Between the embedded servo sectors are data sectors used for storing data in the form of bit patterns. The read/write head 118 includes a reader element (not separately shown) offset radially and laterally from a writer element (not separately shown). The writer element writes data to the concentric information tracks 120 while the reader element controls the positioning of the read/write head 118 relative to the concentric information tracks 120 during write operations. During read operations the reader element reads data from the concentric information tracks 120 for passage to a host (not shown) serviced by the disc drive 100 and for use by a servo control system.

The term “servoing,” or “position-controlling,” as used herein, means maintaining control of the read/write head 118 relative to the rotating recording surface 109 during operation of the disc drive 100. When servoing to or servoing on a selected information track 120, the actuator assembly 110 is controllably positioned by a voice coil motor assembly 122. The voice coil motor assembly 122 includes an actuator coil 124 immersed in a magnetic field generated by a magnet assembly 126. A pair of steel plates 128 (pole pieces) mounted above and below the actuator coil 124 provides a magnetically permeable flux path for a magnetic circuit of the voice coil motor 122.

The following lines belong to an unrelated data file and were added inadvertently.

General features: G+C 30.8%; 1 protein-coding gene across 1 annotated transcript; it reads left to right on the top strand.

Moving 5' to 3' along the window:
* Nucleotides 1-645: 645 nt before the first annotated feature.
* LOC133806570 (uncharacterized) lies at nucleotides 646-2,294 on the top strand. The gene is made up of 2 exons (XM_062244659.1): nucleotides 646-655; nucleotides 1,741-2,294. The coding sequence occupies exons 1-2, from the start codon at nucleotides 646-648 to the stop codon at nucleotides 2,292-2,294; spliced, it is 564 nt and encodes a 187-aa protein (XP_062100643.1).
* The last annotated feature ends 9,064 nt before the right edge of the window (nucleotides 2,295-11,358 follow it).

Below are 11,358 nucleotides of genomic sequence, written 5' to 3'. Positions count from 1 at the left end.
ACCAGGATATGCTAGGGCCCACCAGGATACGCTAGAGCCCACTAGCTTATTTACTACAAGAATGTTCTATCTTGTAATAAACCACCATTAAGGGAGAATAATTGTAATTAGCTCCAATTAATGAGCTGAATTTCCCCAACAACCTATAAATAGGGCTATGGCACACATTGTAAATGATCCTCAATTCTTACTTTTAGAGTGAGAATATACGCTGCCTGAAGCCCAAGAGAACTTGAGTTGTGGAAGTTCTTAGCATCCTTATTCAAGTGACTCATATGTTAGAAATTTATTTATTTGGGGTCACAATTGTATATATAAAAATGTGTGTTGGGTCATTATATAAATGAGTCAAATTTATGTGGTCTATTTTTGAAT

During operation of the disc drive 100, current passes through the actuator coil 124 forming an electromagnetic field, which interacts with the magnetic circuit of the voice coil motor 122, causing the actuator coil 124 to move relative to the magnet assembly 126. As the actuator coil 124 moves, the actuator assembly 110 pivots about the bearing assembly 112, causing the read/write head 118 to move over the rotatable recording surface 109, thereby allowing the read/write head 118 to interact with the information tracks 120 of the recording surface 109.

To provide the requisite electrical conduction paths between the read/write head 118 and read/write circuitry of the disc drive (not shown), read/write head wires (not shown) affixed to the read/write head 118 are attached to a read/write flex circuit 130. The read/write flex circuit 130 is routed from the load arm 116 along the actuator arm 114 and into a flex circuit containment channel 132 and secured to a flex connector body 134.

The flex connector body 134 supports the flex circuit 130 during passage through the basedeck 102 and into electrical communication with a printed circuit board assembly (PCBA), (not shown) typically mounted to the underside of the basedeck 102.